Monday, 18 April 2011

Who do you think you are?

Who you think you are is affected  by the context you’re in and it affects the behaviour of those around you. Who you think you are at work is affected by your assumptions about what your work role means and the cultural dynamics of the organisation.

This was highlighted for me recently by a client’s story:

For as long as I’ve known him my client’s been disappointed with the performance of his sales manager. The sales manager hasn’t achieved the potential indicated by his personality profile and successes outside work. He’s good but not great.

Yet recently he showed brilliance, but not in the usual work context. He and my client were at a supplier’s international conference. My client, unable to cope himself with all the relationship building opportunity and expectation, totally delegated half of that to his sales manager.

The sales manager’s performance in that context was vastly improved from normal. Had my client not known the sales manager’s underlying personality profile, he’d have been worried that his sales manager was on drugs of some kind.

My analysis: that goes to show what’s possible if you can change the organisational context. Next step is to raise the experience to consciousness and deliberately seek to change the local (internal) context to enable that brilliant performance back home.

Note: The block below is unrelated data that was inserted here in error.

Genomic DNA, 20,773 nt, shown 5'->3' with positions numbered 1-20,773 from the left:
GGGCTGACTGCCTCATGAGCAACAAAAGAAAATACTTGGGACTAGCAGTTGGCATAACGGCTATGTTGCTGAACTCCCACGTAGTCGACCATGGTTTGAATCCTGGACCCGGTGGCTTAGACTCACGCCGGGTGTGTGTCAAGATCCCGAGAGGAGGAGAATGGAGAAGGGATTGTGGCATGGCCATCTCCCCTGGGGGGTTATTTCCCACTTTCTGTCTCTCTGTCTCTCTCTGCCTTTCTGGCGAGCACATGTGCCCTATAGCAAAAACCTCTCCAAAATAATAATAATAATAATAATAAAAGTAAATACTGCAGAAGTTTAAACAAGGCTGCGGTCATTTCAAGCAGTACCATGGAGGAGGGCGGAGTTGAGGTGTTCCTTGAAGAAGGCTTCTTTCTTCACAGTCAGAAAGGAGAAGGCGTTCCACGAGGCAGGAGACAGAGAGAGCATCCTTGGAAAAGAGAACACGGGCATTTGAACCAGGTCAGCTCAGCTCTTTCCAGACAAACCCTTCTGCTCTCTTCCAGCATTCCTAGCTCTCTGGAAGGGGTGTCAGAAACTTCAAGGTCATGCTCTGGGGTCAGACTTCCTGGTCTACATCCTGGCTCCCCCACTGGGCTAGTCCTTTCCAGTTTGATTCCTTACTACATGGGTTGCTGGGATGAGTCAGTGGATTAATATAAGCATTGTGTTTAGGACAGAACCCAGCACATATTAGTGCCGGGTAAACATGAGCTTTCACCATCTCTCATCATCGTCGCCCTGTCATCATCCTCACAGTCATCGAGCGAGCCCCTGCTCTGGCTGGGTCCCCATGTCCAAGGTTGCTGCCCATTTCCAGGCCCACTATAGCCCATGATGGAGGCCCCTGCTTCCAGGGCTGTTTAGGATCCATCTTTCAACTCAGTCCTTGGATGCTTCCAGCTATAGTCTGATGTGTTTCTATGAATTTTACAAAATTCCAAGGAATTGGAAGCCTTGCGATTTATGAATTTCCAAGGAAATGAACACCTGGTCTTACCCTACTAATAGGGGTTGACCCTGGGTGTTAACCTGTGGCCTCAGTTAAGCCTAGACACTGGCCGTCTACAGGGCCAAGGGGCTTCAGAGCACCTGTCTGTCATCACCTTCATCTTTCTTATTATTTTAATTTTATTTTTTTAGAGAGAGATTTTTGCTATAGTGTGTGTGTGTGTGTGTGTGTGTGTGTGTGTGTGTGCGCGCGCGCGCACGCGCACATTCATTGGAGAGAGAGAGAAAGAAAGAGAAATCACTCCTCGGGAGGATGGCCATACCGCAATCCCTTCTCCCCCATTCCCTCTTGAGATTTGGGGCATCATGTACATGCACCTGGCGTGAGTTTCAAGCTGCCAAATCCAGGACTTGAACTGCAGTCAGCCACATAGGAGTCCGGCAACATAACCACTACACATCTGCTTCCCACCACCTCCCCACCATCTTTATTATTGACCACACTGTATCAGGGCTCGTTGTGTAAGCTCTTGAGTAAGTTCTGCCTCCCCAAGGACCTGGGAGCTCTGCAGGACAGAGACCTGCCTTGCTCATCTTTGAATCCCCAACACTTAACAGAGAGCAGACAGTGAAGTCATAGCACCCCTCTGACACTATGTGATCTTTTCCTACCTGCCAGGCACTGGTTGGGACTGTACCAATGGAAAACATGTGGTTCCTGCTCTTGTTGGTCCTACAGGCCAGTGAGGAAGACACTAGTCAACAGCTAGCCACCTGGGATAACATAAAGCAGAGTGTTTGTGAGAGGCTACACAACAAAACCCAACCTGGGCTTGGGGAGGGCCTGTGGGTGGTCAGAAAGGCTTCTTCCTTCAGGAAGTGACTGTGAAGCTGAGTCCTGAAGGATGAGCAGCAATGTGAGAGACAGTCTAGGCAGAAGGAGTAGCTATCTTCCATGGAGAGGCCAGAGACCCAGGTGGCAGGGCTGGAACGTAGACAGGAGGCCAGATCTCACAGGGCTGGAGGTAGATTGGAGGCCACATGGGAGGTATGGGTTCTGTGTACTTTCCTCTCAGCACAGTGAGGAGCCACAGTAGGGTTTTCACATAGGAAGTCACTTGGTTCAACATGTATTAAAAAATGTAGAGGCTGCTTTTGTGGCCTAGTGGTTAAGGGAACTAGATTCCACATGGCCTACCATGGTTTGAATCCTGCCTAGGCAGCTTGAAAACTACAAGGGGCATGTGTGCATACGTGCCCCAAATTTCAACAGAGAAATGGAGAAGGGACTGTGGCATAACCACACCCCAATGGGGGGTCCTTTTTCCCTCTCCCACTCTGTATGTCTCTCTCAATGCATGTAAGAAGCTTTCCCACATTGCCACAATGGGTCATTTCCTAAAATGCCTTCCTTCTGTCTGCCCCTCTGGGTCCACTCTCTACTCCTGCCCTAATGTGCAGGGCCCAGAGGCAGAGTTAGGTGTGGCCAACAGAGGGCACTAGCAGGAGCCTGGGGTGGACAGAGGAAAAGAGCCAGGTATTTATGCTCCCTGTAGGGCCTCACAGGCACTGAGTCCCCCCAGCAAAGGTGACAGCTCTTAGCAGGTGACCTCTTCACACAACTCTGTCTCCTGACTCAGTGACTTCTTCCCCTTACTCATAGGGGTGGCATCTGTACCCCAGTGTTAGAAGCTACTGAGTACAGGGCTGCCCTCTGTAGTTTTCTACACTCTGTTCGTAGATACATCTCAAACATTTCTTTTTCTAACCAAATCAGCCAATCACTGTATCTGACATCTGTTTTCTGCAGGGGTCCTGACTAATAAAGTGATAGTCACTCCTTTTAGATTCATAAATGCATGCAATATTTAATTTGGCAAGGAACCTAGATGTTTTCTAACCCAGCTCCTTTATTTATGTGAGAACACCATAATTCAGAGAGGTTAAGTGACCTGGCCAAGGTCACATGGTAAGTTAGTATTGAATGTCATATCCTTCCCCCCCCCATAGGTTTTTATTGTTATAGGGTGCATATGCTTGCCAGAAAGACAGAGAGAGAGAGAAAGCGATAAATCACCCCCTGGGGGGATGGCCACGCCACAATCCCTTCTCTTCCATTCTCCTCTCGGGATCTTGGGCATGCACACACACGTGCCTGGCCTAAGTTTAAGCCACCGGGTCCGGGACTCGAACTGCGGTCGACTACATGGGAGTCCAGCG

I recommended my client tell his sales manager how amazingly effective he had been in that outside setting. Then ask him how they could together work to change their behaviours and assumptions to enable the sales manager to tap that previously hidden strength.

He’s done that. The sales manager was surprised and pleased to have been caught being brilliant. They are deliberately working to change their relationship and the organisational dynamics. My client is taking the lead by being accountable to his sales manager for changing his own behaviour.

Who you think you are can turn innovative, curious, dynamic and effective people into comparatively conventional, apathetic, dull and ineffective drones; turn considerate, reflective and humane people into insensitive, bullying manipulators (and vice versa). (For more on bullying see What to do about workplace bullying)

You are just as susceptible to those affects as those around you. Reading about and understanding that effect won’t immunise you. If you’re the boss and your people are behaving badly or unproductively then the change starts with you deliberately changing the way you behave.

That’s probably going to be difficult because who you think you are is deeply engrained. (For more on that see Why good people behave badly in organisations). The good news is that it’s difficult for everyone so you don’t have to become a saint overnight to steal the march on the competition.


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